In a world where the Internet is so pervasive and content flows so freely in such massive quantities, you would imagine encrypted information can be sent undetected between spy agencies and spies. Why, you may wonder would anyone transfer covert in any other manner? Still, this is exactly what happened when a gang of alleged Russian spies communicated via ad-hoc network between coffee shops and a nearby van. In addition, the ring made use of prepaid phones.
Other surprising developments - the alleged spies had children together to further their "deep cover" which was used in conjunction with false identities to enable the operatives to enter policymaking circles and subsequently report information back to Russia. At least one time the spies communicated with Russian diplomats who drove in cars with diplomatic plates. In addition, the gang was seen using a "brush pass" to share documents such as a fake passport.
Assistant U.S. Attorney Michael Farbiarz on Monday called the allegations against the other 10 people living in the Northeast "the tip of the iceberg" of a conspiracy of Russia's intelligence service, the SVR, to collect inside U.S. information.
Each of the 10 was charged with conspiracy to act as an agent of a foreign government without notifying the U.S. attorney general, which carries a maximum penalty of five years in prison upon conviction. Two criminal complaints outlining the charges were filed in U.S. District Court in New York.
Most of the suspects were accused of using fake names and claims of U.S. citizenship while really being Russian. It was unclear how and where they were recruited, but court papers say the operation goes back as far as the 1990s.
Russia angrily denounced the U.S. arrests as an unjustified throwback to the Cold War, and senior lawmakers said some in the U.S. government may be trying to undercut President Barack Obama's warming relations with Moscow.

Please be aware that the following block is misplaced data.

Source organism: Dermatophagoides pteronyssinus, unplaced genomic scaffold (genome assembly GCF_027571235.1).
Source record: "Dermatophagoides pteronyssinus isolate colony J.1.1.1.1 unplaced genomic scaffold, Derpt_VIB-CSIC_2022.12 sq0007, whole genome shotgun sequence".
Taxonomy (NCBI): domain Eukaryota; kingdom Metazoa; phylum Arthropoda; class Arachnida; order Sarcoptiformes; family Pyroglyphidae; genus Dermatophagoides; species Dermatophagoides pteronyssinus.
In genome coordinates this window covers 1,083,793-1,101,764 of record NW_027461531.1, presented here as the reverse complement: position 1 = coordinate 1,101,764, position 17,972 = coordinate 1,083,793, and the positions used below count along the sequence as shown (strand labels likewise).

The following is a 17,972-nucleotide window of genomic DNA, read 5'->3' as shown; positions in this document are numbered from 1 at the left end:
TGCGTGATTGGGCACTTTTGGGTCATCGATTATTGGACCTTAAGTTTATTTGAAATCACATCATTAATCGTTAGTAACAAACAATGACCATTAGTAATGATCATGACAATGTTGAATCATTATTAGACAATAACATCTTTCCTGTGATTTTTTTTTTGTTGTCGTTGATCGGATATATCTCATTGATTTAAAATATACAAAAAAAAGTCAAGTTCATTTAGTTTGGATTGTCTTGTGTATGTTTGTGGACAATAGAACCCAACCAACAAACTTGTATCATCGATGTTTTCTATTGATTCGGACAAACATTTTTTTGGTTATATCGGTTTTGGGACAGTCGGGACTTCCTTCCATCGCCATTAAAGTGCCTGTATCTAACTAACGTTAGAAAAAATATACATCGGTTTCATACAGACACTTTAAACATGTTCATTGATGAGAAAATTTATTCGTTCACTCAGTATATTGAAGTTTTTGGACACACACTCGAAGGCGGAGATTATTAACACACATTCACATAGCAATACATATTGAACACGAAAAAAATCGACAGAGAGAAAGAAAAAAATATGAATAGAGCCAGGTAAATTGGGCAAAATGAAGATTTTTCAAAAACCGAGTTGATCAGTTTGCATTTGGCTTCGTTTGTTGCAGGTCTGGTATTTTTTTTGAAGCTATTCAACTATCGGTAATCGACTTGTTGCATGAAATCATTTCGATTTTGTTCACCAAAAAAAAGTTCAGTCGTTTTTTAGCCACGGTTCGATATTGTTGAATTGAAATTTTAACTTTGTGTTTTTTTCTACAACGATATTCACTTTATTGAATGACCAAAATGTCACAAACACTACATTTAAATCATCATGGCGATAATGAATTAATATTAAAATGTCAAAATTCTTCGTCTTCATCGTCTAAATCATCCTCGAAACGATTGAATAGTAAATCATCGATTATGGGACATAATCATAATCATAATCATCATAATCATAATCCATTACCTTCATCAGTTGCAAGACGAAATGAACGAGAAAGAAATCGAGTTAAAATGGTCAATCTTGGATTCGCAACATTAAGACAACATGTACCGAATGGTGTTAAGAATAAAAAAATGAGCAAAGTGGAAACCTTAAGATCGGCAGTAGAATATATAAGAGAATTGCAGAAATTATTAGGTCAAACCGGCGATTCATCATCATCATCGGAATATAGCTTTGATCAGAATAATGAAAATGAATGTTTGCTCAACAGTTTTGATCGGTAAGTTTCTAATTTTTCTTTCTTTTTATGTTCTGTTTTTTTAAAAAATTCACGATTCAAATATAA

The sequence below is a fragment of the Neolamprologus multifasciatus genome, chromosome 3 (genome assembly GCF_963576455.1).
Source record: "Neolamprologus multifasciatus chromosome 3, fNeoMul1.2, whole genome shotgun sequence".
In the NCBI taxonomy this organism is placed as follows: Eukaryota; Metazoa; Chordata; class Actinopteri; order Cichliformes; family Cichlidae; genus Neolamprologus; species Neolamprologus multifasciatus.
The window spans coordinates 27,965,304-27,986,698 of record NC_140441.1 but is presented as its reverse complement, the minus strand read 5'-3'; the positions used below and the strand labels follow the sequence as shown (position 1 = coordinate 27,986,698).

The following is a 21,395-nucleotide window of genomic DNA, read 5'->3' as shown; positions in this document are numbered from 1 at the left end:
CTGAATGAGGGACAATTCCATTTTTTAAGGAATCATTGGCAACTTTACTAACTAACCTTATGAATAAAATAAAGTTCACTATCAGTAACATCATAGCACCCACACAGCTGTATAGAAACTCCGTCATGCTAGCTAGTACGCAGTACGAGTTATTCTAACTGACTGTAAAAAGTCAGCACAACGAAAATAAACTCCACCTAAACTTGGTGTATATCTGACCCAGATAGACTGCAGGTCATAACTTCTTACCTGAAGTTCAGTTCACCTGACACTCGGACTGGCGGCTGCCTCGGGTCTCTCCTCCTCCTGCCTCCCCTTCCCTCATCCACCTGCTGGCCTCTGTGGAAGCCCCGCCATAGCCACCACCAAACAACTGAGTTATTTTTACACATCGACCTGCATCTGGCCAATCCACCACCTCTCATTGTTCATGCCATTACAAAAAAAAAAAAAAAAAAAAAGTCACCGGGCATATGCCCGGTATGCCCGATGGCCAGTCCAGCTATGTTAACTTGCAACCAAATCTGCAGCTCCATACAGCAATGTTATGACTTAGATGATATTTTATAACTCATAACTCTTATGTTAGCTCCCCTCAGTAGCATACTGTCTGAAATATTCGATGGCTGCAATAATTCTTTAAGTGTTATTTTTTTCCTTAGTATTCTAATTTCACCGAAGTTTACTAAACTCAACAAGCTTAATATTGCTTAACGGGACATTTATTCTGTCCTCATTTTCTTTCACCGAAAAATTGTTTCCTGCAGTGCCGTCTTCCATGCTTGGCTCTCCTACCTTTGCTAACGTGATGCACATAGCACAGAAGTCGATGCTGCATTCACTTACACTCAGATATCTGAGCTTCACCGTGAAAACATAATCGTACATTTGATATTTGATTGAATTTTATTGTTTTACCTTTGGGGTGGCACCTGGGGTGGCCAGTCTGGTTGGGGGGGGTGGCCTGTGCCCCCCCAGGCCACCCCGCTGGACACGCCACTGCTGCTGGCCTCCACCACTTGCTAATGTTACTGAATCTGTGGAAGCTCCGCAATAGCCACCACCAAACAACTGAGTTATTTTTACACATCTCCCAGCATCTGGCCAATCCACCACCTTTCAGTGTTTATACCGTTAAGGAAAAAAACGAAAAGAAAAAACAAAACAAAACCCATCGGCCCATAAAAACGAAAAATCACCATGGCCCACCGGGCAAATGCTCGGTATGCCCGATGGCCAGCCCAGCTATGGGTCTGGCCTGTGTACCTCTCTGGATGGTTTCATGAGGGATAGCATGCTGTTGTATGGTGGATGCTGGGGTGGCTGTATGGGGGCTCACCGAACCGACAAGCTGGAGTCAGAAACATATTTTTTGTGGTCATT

"These actions are unfounded and pursue unseemly goals," the Russian Foreign Ministry said in a statement. "We don't understand the reasons which prompted the U.S. Department of Justice to make a public statement in the spirit of Cold War-era spy stories." Intelligence on Obama's foreign policy, particularly toward Russia, appears to have been a top priority for the Russian agents, prosecutors said.
A trailer for the movie The Jackal
Without a doubt this incident reminds me of the movie The Jackal which btw is one of my favorites. In the movie, the Russian Police (or KGB I can't recall) cooperate with the FBI to catch The Jackal played by Bruce Willis. At one point a Russian diplomat is found to be leaking information about the case to the Jackal. He complains that he has diplomatic immunity and his phone shouldn't have been tapped - he then learns that the Russian police officer authorized the tap.
But getting back to reality this situation is surprising because if you are going to have spies in the US you probably shouldn't be meeting with them or going nearby in vehicles with diplomatic plates. Moreover, one wonders if spies are not using the Internet to send covert information and are instead opting for point-to-point communications, does this mean the US is doing an incredible job monitoring the Net for such information?
Or is it a case of thinking the US will never catch you ... You have to wonder, did they fear the US so little that they used methods which could be picked up by anyone following cars with diplomatic plates? Or is it a case of being technological novices?
Whatever it is, in light of this news, the fact that the Russian president was just here last week trying to woo US companies to set up shop in Russia to build a new Silicon Valley may be cause for alarm.